Al Qaeda and the Taliban

I am doing research for an article for a magazine. I have been speaking with troops directly in Iraq and Afghanistan on the front. I also speak with Veterans who have left the military who were in both these battle fields.

In general these men and women believe that we need to remain in Afghanistan. They firmly believe that both the Taliban and Al Qaeda remain strong forces. Their thoughts are that essentially these groups are organizations setup with a corporate structure. Many said it does not matter whether Bin Laden or any other leaders are dead or not, there are many second in command (vice presidents) who will take over.

They feel as strongly as we on the left about getting out of Iraq. Virtually every one of them I spoke to currently in the military and those who have returned believe it was wrong to go into Iraq and we need to be out ASAP.

We currently have 160,000 troops in Iraq and 50,000 in Afghanistan.

They know Bushco used 9/11, Al Qaeda, Bin Laden and The Taliban for fear mongering. They believe that he just exploited a situation that is real. Their thoughts are that both these groups are as strong or stronger than they were on 9/11.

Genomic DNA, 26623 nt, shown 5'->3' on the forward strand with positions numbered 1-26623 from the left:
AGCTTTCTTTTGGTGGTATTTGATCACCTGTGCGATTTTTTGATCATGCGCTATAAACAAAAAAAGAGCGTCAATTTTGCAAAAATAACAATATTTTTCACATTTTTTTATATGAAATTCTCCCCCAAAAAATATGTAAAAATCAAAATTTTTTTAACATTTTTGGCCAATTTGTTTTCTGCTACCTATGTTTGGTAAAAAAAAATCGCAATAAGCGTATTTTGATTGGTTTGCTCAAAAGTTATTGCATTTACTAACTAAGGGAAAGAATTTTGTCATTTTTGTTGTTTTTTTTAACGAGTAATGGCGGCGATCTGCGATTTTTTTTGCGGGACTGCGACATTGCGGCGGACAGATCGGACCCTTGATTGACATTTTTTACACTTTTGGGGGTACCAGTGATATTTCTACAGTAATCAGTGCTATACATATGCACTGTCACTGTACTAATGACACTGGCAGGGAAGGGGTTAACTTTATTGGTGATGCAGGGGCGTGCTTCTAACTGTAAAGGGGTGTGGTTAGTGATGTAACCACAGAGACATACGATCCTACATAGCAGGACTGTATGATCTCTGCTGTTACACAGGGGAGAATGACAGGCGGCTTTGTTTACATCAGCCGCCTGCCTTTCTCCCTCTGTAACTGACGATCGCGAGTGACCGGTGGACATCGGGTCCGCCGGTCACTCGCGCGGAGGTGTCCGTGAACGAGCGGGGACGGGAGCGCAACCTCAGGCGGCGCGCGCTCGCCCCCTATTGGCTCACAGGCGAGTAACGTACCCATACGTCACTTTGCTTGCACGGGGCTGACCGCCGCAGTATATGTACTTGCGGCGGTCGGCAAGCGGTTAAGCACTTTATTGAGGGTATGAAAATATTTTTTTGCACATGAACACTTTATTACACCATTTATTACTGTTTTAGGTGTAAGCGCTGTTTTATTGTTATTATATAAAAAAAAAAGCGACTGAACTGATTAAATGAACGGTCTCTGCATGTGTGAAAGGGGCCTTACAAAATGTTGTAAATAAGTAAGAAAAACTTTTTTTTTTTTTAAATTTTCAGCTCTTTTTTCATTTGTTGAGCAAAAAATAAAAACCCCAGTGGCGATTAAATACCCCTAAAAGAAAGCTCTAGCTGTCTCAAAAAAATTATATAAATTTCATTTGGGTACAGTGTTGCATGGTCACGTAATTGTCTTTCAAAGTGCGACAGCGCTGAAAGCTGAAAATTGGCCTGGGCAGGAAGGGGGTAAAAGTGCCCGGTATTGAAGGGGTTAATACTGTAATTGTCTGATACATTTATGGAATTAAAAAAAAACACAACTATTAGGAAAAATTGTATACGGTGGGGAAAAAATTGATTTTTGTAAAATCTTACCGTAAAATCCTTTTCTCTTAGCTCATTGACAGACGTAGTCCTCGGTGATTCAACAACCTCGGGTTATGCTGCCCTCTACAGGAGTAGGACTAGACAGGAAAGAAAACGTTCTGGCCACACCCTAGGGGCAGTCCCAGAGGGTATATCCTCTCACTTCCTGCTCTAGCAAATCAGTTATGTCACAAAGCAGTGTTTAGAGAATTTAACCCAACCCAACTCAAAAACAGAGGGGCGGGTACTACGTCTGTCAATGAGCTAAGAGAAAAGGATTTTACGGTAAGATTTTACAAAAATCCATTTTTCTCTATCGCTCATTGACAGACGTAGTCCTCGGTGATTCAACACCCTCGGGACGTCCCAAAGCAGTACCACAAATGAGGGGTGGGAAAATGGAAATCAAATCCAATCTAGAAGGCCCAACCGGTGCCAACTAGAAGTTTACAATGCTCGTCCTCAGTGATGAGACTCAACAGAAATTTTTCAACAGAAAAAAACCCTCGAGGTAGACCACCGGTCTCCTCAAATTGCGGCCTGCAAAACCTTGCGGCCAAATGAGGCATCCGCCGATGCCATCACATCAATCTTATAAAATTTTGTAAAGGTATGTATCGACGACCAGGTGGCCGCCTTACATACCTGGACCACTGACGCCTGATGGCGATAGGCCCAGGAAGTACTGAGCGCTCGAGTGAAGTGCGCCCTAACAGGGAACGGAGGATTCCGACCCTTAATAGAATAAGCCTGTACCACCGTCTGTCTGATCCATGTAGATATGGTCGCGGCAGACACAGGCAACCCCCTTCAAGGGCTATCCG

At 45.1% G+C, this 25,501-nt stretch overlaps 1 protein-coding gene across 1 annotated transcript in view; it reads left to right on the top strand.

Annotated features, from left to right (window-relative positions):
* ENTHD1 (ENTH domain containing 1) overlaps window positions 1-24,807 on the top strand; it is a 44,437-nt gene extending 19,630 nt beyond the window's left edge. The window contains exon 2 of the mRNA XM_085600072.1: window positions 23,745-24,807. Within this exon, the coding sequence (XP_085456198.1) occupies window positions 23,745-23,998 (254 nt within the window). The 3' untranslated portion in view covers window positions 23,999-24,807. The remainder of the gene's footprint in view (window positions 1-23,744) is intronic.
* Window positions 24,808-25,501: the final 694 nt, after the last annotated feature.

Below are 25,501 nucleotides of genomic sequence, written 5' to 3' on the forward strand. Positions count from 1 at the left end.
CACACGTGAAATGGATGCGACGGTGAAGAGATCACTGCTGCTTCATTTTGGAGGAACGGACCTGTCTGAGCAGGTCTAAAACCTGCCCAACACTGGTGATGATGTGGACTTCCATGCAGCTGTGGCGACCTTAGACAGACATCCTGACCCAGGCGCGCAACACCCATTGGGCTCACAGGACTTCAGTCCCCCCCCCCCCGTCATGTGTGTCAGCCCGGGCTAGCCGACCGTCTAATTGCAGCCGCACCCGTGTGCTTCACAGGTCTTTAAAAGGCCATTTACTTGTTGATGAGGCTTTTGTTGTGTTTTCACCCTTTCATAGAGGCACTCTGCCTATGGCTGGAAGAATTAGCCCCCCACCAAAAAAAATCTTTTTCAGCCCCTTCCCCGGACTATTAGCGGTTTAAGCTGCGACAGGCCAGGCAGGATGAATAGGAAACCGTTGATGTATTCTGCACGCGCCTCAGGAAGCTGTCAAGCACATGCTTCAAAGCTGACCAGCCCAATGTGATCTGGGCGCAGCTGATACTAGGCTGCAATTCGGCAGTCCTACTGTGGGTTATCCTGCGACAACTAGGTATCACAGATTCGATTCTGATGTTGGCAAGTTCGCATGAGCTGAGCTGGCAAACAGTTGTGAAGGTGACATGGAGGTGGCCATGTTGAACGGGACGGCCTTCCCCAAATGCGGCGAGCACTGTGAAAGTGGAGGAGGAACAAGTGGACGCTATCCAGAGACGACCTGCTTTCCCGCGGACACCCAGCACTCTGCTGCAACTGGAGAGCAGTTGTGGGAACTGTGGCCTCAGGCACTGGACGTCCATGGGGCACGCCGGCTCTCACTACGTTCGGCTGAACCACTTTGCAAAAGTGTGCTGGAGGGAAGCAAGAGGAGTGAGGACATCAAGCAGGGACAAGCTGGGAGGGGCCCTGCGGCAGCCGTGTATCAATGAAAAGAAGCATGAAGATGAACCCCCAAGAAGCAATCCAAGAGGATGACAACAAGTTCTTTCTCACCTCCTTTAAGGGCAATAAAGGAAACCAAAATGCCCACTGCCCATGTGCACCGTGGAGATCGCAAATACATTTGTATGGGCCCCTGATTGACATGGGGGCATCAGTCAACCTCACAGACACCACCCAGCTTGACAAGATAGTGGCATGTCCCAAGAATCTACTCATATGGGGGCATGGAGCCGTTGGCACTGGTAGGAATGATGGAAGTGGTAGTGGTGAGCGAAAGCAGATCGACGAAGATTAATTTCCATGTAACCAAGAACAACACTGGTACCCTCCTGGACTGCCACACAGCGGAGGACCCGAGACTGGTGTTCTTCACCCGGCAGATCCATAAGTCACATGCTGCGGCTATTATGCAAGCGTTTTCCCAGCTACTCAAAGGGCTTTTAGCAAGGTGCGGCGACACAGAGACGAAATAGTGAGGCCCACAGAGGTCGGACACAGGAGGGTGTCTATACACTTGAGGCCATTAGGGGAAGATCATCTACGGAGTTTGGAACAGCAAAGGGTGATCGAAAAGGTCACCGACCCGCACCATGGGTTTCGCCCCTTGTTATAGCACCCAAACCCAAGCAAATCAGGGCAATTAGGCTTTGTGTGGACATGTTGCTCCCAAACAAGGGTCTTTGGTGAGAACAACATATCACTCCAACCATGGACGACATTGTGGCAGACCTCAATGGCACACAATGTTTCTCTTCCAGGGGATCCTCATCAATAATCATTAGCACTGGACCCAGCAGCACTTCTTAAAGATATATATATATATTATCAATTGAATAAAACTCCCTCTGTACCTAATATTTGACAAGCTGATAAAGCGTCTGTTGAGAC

Those in Afghanistan believe in what they are doing there and are very frustrated that Pakistan is not allowing them in their country to pursue the Taliban and Al Qaeda. On this battle front the men and women universally are committed to their cause.

Those in Iraq are completely discouraged and feel their training is being wasted and they are killing for no good cause. They know they are in an un-winnable war that is virtually a civil war within Iraq. The Iraqi government and military are NOT “stepping up to the plate” and taking the lead and doing their job. They should be preparing to take things over as we withdraw but are doing little to show signs of doing so.

In general the troops in Iraq would gladly go to do what they were trained to do in Afghanistan.

I have spoken to over 50 men and women who are in or were in Iraq and Afghanistan. I have spoke to officers as high as Majors. That is three promotions from General. They are of the same belief.


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  1. for their resurgence was the ability to cross in and out of Pakistan with relative impunity. The coming chaos in Pakistan will only make them stronger.